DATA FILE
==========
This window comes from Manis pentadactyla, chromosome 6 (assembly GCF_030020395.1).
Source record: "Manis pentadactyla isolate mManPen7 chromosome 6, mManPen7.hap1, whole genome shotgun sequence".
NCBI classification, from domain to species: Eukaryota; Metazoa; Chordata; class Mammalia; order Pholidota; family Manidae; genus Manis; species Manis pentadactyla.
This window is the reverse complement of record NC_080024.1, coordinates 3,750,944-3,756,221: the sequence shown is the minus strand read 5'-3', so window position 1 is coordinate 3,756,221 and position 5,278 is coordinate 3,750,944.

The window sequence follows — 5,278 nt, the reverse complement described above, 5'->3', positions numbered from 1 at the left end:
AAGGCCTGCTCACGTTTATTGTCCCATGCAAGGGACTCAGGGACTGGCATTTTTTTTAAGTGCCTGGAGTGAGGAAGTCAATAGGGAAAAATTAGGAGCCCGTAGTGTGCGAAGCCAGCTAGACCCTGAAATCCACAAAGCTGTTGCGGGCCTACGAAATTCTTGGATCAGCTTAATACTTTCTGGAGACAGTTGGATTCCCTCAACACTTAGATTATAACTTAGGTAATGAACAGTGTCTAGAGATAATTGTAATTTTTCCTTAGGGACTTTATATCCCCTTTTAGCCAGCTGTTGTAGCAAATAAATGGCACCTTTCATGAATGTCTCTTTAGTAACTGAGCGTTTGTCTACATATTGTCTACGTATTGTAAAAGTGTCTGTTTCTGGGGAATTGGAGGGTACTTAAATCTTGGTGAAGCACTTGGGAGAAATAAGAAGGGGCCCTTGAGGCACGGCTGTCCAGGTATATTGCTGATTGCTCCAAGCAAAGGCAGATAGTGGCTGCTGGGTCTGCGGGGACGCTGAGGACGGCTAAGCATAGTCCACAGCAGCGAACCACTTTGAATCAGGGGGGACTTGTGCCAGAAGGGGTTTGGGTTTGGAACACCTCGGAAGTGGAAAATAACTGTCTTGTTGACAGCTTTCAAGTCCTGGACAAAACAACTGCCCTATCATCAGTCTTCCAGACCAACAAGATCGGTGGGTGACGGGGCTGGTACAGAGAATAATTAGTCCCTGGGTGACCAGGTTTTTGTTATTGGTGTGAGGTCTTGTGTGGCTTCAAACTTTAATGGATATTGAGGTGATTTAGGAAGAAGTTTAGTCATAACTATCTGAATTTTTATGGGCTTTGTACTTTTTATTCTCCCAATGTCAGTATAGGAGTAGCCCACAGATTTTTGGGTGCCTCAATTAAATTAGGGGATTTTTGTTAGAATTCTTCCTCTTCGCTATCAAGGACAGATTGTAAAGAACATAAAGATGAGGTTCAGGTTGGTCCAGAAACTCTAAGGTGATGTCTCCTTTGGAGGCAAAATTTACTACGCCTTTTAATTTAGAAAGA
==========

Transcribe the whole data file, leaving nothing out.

This window comes from Manis pentadactyla, chromosome 6 (assembly GCF_030020395.1).
Source record: "Manis pentadactyla isolate mManPen7 chromosome 6, mManPen7.hap1, whole genome shotgun sequence".
NCBI classification, from domain to species: Eukaryota; Metazoa; Chordata; class Mammalia; order Pholidota; family Manidae; genus Manis; species Manis pentadactyla.
This window is the reverse complement of record NC_080024.1, coordinates 3,750,944-3,756,221: the sequence shown is the minus strand read 5'-3', so window position 1 is coordinate 3,756,221 and position 5,278 is coordinate 3,750,944.

The window sequence follows — 5,278 nt, the reverse complement described above, 5'->3', positions numbered from 1 at the left end:
AAGGCCTGCTCACGTTTATTGTCCCATGCAAGGGACTCAGGGACTGGCATTTTTTTTAAGTGCCTGGAGTGAGGAAGTCAATAGGGAAAAATTAGGAGCCCGTAGTGTGCGAAGCCAGCTAGACCCTGAAATCCACAAAGCTGTTGCGGGCCTACGAAATTCTTGGATCAGCTTAATACTTTCTGGAGACAGTTGGATTCCCTCAACACTTAGATTATAACTTAGGTAATGAACAGTGTCTAGAGATAATTGTAATTTTTCCTTAGGGACTTTATATCCCCTTTTAGCCAGCTGTTGTAGCAAATAAATGGCACCTTTCATGAATGTCTCTTTAGTAACTGAGCGTTTGTCTACATATTGTCTACGTATTGTAAAAGTGTCTGTTTCTGGGGAATTGGAGGGTACTTAAATCTTGGTGAAGCACTTGGGAGAAATAAGAAGGGGCCCTTGAGGCACGGCTGTCCAGGTATATTGCTGATTGCTCCAAGCAAAGGCAGATAGTGGCTGCTGGGTCTGCGGGGACGCTGAGGACGGCTAAGCATAGTCCACAGCAGCGAACCACTTTGAATCAGGGGGGACTTGTGCCAGAAGGGGTTTGGGTTTGGAACACCTCGGAAGTGGAAAATAACTGTCTTGTTGACAGCTTTCAAGTCCTGGACAAAACAACTGCCCTATCATCAGTCTTCCAGACCAACAAGATCGGTGGGTGACGGGGCTGGTACAGAGAATAATTAGTCCCTGGGTGACCAGGTTTTTGTTATTGGTGTGAGGTCTTGTGTGGCTTCAAACTTTAATGGATATTGAGGTGATTTAGGAAGAAGTTTAGTCATAACTATCTGAATTTTTATGGGCTTTGTACTTTTTATTCTCCCAATGTCAGTATAGGAGTAGCCCACAGATTTTTGGGTGCCTCAATTAAATTAGGGGATTTTTGTTAGAATTCTTCCTCTTCGCTATCAAGGACAGATTGTAAAGAACATAAAGATGAGGTTCAGGTTGGTCCAGAAACTCTAAGGTGATGTCTCCTTTGGAGGCAAAATTTACTACGCCTTTTAATTTAGAAAGA